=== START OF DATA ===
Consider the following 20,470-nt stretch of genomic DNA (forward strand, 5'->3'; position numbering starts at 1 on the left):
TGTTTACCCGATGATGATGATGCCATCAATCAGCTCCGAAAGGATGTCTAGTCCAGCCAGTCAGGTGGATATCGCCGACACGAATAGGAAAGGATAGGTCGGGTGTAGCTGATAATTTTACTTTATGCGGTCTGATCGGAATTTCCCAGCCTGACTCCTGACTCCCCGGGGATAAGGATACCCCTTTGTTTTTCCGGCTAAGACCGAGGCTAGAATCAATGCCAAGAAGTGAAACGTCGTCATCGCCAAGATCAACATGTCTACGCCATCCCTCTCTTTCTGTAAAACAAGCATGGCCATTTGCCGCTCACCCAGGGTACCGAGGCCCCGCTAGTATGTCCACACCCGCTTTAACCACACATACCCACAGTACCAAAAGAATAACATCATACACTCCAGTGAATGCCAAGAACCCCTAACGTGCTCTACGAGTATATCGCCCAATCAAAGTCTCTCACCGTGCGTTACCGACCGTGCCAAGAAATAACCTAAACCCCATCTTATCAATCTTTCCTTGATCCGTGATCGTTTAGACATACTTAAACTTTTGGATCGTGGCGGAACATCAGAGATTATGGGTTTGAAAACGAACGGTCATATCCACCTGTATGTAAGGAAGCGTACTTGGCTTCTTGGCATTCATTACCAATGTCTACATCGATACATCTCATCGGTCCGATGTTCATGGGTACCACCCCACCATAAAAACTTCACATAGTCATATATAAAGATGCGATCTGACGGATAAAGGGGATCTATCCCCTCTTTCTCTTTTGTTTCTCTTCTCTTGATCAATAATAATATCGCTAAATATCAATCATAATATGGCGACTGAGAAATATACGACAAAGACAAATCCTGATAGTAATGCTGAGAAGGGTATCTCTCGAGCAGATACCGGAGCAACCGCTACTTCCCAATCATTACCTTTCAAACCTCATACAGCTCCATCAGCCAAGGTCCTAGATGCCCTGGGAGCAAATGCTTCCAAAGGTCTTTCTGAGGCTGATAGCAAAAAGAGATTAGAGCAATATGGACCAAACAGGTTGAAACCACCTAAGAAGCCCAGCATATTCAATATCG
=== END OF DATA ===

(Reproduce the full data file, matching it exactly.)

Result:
Consider the following 20,470-nt stretch of genomic DNA (forward strand, 5'->3'; position numbering starts at 1 on the left):
TGTTTACCCGATGATGATGATGCCATCAATCAGCTCCGAAAGGATGTCTAGTCCAGCCAGTCAGGTGGATATCGCCGACACGAATAGGAAAGGATAGGTCGGGTGTAGCTGATAATTTTACTTTATGCGGTCTGATCGGAATTTCCCAGCCTGACTCCTGACTCCCCGGGGATAAGGATACCCCTTTGTTTTTCCGGCTAAGACCGAGGCTAGAATCAATGCCAAGAAGTGAAACGTCGTCATCGCCAAGATCAACATGTCTACGCCATCCCTCTCTTTCTGTAAAACAAGCATGGCCATTTGCCGCTCACCCAGGGTACCGAGGCCCCGCTAGTATGTCCACACCCGCTTTAACCACACATACCCACAGTACCAAAAGAATAACATCATACACTCCAGTGAATGCCAAGAACCCCTAACGTGCTCTACGAGTATATCGCCCAATCAAAGTCTCTCACCGTGCGTTACCGACCGTGCCAAGAAATAACCTAAACCCCATCTTATCAATCTTTCCTTGATCCGTGATCGTTTAGACATACTTAAACTTTTGGATCGTGGCGGAACATCAGAGATTATGGGTTTGAAAACGAACGGTCATATCCACCTGTATGTAAGGAAGCGTACTTGGCTTCTTGGCATTCATTACCAATGTCTACATCGATACATCTCATCGGTCCGATGTTCATGGGTACCACCCCACCATAAAAACTTCACATAGTCATATATAAAGATGCGATCTGACGGATAAAGGGGATCTATCCCCTCTTTCTCTTTTGTTTCTCTTCTCTTGATCAATAATAATATCGCTAAATATCAATCATAATATGGCGACTGAGAAATATACGACAAAGACAAATCCTGATAGTAATGCTGAGAAGGGTATCTCTCGAGCAGATACCGGAGCAACCGCTACTTCCCAATCATTACCTTTCAAACCTCATACAGCTCCATCAGCCAAGGTCCTAGATGCCCTGGGAGCAAATGCTTCCAAAGGTCTTTCTGAGGCTGATAGCAAAAAGAGATTAGAGCAATATGGACCAAACAGGTTGAAACCACCTAAGAAGCCCAGCATATTCAATATCG